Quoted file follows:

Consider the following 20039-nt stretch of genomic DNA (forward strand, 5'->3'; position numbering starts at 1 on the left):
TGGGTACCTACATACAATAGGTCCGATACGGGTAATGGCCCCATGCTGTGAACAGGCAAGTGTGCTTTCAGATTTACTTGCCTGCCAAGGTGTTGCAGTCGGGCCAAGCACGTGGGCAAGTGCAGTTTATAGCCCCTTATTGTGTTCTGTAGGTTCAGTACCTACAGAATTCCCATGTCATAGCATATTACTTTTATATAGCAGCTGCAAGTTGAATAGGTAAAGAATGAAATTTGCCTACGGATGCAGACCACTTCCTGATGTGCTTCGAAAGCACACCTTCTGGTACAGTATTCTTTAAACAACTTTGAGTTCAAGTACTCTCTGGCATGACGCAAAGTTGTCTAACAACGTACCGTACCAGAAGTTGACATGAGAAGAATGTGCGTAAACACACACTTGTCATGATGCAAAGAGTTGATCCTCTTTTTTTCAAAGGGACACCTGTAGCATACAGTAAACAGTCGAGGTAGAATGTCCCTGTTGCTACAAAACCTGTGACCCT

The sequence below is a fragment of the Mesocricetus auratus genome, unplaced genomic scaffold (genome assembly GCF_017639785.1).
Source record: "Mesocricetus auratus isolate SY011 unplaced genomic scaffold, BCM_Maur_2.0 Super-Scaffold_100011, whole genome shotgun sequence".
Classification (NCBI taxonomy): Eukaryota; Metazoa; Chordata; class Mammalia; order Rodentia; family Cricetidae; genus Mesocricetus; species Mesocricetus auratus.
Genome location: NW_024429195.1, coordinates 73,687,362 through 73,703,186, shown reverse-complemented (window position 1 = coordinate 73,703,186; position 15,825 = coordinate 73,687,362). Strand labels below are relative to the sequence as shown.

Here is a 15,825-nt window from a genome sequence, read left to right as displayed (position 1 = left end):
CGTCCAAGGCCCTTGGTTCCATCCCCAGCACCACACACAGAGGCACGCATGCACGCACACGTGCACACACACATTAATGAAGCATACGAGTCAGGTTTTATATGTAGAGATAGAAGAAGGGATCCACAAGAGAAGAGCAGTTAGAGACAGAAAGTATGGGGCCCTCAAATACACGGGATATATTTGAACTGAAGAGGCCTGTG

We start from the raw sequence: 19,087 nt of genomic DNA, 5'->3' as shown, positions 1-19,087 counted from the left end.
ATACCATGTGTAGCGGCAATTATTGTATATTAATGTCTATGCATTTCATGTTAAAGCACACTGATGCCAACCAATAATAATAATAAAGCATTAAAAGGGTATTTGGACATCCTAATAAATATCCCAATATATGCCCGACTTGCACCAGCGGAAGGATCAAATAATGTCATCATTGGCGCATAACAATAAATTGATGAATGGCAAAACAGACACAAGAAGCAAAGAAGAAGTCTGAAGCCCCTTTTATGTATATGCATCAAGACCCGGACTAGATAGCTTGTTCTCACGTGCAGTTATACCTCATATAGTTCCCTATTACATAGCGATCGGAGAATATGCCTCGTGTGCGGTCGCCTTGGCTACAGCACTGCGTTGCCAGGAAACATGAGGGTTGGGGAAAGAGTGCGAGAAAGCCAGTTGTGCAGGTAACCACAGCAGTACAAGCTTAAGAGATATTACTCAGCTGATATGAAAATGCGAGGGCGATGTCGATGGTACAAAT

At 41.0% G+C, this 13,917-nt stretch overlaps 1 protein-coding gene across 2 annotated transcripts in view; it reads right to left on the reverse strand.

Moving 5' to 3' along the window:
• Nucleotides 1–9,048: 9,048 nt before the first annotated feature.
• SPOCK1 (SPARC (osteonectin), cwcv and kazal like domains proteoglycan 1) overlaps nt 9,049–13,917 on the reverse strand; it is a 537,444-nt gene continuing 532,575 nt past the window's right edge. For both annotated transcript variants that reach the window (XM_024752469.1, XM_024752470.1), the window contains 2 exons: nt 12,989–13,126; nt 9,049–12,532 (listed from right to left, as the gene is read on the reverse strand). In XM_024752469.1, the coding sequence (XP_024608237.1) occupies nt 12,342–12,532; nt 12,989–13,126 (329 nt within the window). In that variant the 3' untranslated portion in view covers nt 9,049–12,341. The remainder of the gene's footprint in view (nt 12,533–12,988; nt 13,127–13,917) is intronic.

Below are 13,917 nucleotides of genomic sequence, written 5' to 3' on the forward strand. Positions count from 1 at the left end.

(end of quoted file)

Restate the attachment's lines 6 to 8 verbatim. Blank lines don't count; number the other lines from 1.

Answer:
Genome location: NW_024429195.1, coordinates 73,687,362 through 73,703,186, shown reverse-complemented (window position 1 = coordinate 73,703,186; position 15,825 = coordinate 73,687,362). Strand labels below are relative to the sequence as shown.

Here is a 15,825-nt window from a genome sequence, read left to right as displayed (position 1 = left end):
CGTCCAAGGCCCTTGGTTCCATCCCCAGCACCACACACAGAGGCACGCATGCACGCACACGTGCACACACACATTAATGAAGCATACGAGTCAGGTTTTATATGTAGAGATAGAAGAAGGGATCCACAAGAGAAGAGCAGTTAGAGACAGAAAGTATGGGGCCCTCAAATACACGGGATATATTTGAACTGAAGAGGCCTGTG